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‘In our hands, COVID pandemic will end when the world chooses to end it’: WHO chief Dr Tedros

"The pandemic will end when the world chooses to end it. It is in our hands. We have all the tools we need: effective public health tools and effective medical tools. But the world has not used those tools well. With almost 50,000 deaths a week, the pandemic is far from over," Dr Tedros was quoted by ANI as saying in his address to the World Health Summit in Berlin.
 

In our hands, COVID pandemic will end when the world chooses to end it:  WHO chief Dr Tedros-dnm
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Geneva, First Published Oct 25, 2021, 9:30 AM IST
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Geneva: The Director-General of the World Health Organization (WHO) Tedros Adhanom Ghebreyesus on Sunday said that the coronavirus pandemic will come to an end when all the countries start using the available health tools effectively.

"The pandemic will end when the world chooses to end it. It is in our hands. We have all the tools we need: effective public health tools and effective medical tools. But the world has not used those tools well. With almost 50,000 deaths a week, the pandemic is far from over," Dr Tedros was quoted by ANI as saying in his address to the World Health Summit in Berlin.

The WHO chief called on G20 countries that have already vaccinated 40 per cent of their population to actively engage in the COVAX mechanism, as well as the African Vaccine Acquisition Trust (AVAT).

Also read: 'Extremely essential, often takes longer': Top WHO official on approval of emergency use of Covaxin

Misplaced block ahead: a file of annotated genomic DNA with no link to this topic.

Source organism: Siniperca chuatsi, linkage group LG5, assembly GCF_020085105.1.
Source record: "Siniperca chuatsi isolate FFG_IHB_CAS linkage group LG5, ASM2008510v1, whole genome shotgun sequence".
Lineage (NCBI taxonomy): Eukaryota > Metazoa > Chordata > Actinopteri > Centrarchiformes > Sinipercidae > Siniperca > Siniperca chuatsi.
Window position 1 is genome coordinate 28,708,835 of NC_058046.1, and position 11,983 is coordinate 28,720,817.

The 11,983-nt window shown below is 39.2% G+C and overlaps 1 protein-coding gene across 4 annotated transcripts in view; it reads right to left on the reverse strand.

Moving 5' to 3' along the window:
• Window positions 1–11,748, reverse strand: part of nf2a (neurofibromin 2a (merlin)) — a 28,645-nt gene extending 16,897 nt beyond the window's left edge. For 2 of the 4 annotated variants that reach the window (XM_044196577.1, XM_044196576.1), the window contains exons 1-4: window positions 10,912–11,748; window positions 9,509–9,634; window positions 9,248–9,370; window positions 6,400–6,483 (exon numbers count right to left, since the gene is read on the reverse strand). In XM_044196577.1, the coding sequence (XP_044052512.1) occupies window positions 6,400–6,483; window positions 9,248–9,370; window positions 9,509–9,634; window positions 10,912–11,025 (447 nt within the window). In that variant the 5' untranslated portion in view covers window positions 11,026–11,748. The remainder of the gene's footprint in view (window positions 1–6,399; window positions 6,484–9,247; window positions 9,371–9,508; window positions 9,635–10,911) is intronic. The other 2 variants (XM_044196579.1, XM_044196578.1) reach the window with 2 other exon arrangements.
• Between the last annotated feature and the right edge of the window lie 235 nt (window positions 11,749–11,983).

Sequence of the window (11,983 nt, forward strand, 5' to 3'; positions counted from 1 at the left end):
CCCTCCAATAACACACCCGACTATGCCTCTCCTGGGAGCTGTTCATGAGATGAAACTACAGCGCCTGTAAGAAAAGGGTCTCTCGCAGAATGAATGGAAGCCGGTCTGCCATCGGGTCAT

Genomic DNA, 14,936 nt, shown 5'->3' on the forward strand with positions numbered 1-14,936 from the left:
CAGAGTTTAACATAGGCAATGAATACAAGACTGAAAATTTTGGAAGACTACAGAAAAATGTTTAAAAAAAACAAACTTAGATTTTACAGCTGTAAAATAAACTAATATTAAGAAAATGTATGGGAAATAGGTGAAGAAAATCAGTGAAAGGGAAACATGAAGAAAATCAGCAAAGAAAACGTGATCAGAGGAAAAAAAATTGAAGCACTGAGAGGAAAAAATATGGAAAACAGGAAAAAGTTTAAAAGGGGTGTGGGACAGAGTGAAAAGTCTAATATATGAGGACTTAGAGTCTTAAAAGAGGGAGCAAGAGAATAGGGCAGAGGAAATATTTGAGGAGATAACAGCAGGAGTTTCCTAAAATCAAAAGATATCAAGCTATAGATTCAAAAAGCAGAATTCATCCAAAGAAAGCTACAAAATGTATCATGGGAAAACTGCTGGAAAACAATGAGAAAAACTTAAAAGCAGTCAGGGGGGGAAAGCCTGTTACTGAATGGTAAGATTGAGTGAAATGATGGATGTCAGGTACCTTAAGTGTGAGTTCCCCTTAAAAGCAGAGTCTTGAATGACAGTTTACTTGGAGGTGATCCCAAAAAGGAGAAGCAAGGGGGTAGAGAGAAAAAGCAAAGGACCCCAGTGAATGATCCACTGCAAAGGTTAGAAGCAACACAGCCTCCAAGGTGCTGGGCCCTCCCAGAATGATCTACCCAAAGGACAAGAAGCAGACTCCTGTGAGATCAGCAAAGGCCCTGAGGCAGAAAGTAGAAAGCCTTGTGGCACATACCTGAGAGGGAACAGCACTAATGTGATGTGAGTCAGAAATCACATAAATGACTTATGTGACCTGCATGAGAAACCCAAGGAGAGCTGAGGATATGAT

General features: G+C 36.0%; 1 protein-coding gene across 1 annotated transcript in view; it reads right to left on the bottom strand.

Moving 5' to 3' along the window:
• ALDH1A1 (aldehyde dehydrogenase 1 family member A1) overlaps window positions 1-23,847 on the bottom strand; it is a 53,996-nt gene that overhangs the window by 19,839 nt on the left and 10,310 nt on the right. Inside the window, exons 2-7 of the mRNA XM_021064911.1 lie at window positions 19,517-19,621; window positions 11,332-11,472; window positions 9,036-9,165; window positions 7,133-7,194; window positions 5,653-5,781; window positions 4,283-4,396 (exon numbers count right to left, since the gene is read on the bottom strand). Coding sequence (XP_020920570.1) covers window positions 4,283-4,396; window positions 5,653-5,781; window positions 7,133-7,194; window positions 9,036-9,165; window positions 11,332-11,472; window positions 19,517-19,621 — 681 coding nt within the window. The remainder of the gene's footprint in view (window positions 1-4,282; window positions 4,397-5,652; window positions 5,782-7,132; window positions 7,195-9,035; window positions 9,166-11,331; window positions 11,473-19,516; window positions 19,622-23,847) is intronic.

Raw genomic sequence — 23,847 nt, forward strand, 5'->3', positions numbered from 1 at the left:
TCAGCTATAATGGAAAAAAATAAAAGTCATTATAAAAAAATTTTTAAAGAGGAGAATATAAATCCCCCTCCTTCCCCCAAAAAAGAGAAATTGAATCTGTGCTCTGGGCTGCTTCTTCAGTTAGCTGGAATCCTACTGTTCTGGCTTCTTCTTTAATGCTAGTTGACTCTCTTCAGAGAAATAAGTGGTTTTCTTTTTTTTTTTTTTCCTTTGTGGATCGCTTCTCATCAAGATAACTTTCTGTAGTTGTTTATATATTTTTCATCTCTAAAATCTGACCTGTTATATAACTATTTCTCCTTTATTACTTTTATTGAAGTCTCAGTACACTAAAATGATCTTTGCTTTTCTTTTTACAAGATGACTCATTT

Meanwhile, UN Secretary-General Antonio Guterres on Sunday, called on the G20 countries to help collect USD 8 billion to ensure a fair distribution of Covid-19 vaccines around the world.

Speaking at the World Health Summit in Berlin, Guterres said that earlier in October, he joined the WHO chief to launch a global strategy for Covid-19 vaccination, which suggests a credible and cost-effective plan to deliver vaccines to 40 per cent of people in all countries by the end of this year and 70 per cent by mid-2022.

Meanwhile, the number of coronavirus infections recorded so far in eastern Europe surpassed 20 million on Sunday, according to a Reuters tally, as the region grapples with its worst outbreak since the pandemic started and inoculation efforts lag. Countries in the region have the lowest vaccination rates in Europe, with less than half of the population having received a single dose.

(With inputs from agency)  

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